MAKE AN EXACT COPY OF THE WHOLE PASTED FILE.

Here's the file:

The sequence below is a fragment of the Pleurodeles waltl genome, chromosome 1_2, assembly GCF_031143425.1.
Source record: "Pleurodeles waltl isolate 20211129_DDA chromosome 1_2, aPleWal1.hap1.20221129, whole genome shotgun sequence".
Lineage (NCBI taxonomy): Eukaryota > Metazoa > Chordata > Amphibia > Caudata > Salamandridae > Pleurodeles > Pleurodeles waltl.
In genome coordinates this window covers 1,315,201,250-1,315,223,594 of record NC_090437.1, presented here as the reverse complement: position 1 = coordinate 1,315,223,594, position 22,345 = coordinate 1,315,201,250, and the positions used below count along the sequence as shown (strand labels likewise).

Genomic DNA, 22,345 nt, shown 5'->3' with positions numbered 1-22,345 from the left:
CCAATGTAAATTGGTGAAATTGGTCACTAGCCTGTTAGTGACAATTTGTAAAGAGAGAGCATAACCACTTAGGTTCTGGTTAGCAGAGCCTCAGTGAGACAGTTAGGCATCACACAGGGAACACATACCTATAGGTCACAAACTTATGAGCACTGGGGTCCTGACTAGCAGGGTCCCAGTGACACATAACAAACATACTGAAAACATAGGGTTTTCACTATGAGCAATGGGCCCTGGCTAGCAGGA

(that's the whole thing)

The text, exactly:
The sequence below is a fragment of the Pleurodeles waltl genome, chromosome 1_2, assembly GCF_031143425.1.
Source record: "Pleurodeles waltl isolate 20211129_DDA chromosome 1_2, aPleWal1.hap1.20221129, whole genome shotgun sequence".
Lineage (NCBI taxonomy): Eukaryota > Metazoa > Chordata > Amphibia > Caudata > Salamandridae > Pleurodeles > Pleurodeles waltl.
In genome coordinates this window covers 1,315,201,250-1,315,223,594 of record NC_090437.1, presented here as the reverse complement: position 1 = coordinate 1,315,223,594, position 22,345 = coordinate 1,315,201,250, and the positions used below count along the sequence as shown (strand labels likewise).

Genomic DNA, 22,345 nt, shown 5'->3' with positions numbered 1-22,345 from the left:
CCAATGTAAATTGGTGAAATTGGTCACTAGCCTGTTAGTGACAATTTGTAAAGAGAGAGCATAACCACTTAGGTTCTGGTTAGCAGAGCCTCAGTGAGACAGTTAGGCATCACACAGGGAACACATACCTATAGGTCACAAACTTATGAGCACTGGGGTCCTGACTAGCAGGGTCCCAGTGACACATAACAAACATACTGAAAACATAGGGTTTTCACTATGAGCAATGGGCCCTGGCTAGCAGGA